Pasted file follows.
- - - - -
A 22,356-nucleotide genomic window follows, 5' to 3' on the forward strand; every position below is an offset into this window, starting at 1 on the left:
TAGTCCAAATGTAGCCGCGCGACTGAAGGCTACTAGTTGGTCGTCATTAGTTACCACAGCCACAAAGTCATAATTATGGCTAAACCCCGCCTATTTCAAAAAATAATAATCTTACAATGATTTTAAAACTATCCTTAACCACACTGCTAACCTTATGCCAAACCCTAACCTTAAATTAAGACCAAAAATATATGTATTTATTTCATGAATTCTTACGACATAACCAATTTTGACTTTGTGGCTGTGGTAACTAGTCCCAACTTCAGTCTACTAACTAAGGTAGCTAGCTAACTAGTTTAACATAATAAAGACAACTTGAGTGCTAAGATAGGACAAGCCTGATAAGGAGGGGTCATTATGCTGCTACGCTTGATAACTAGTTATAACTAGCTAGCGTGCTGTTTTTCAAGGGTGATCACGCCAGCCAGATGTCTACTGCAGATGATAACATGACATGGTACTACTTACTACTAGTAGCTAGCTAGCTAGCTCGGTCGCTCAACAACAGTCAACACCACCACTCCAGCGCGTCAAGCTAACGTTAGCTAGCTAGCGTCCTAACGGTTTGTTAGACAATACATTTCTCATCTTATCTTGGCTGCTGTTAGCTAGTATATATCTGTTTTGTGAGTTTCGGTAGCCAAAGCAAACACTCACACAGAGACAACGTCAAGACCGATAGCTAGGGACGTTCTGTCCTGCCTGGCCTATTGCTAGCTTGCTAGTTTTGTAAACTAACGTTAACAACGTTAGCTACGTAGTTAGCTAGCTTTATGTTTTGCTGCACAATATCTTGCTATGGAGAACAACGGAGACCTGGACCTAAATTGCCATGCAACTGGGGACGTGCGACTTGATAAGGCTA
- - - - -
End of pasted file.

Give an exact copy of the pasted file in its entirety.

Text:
A 22,356-nucleotide genomic window follows, 5' to 3' on the forward strand; every position below is an offset into this window, starting at 1 on the left:
TAGTCCAAATGTAGCCGCGCGACTGAAGGCTACTAGTTGGTCGTCATTAGTTACCACAGCCACAAAGTCATAATTATGGCTAAACCCCGCCTATTTCAAAAAATAATAATCTTACAATGATTTTAAAACTATCCTTAACCACACTGCTAACCTTATGCCAAACCCTAACCTTAAATTAAGACCAAAAATATATGTATTTATTTCATGAATTCTTACGACATAACCAATTTTGACTTTGTGGCTGTGGTAACTAGTCCCAACTTCAGTCTACTAACTAAGGTAGCTAGCTAACTAGTTTAACATAATAAAGACAACTTGAGTGCTAAGATAGGACAAGCCTGATAAGGAGGGGTCATTATGCTGCTACGCTTGATAACTAGTTATAACTAGCTAGCGTGCTGTTTTTCAAGGGTGATCACGCCAGCCAGATGTCTACTGCAGATGATAACATGACATGGTACTACTTACTACTAGTAGCTAGCTAGCTAGCTCGGTCGCTCAACAACAGTCAACACCACCACTCCAGCGCGTCAAGCTAACGTTAGCTAGCTAGCGTCCTAACGGTTTGTTAGACAATACATTTCTCATCTTATCTTGGCTGCTGTTAGCTAGTATATATCTGTTTTGTGAGTTTCGGTAGCCAAAGCAAACACTCACACAGAGACAACGTCAAGACCGATAGCTAGGGACGTTCTGTCCTGCCTGGCCTATTGCTAGCTTGCTAGTTTTGTAAACTAACGTTAACAACGTTAGCTACGTAGTTAGCTAGCTTTATGTTTTGCTGCACAATATCTTGCTATGGAGAACAACGGAGACCTGGACCTAAATTGCCATGCAACTGGGGACGTGCGACTTGATAAGGCTA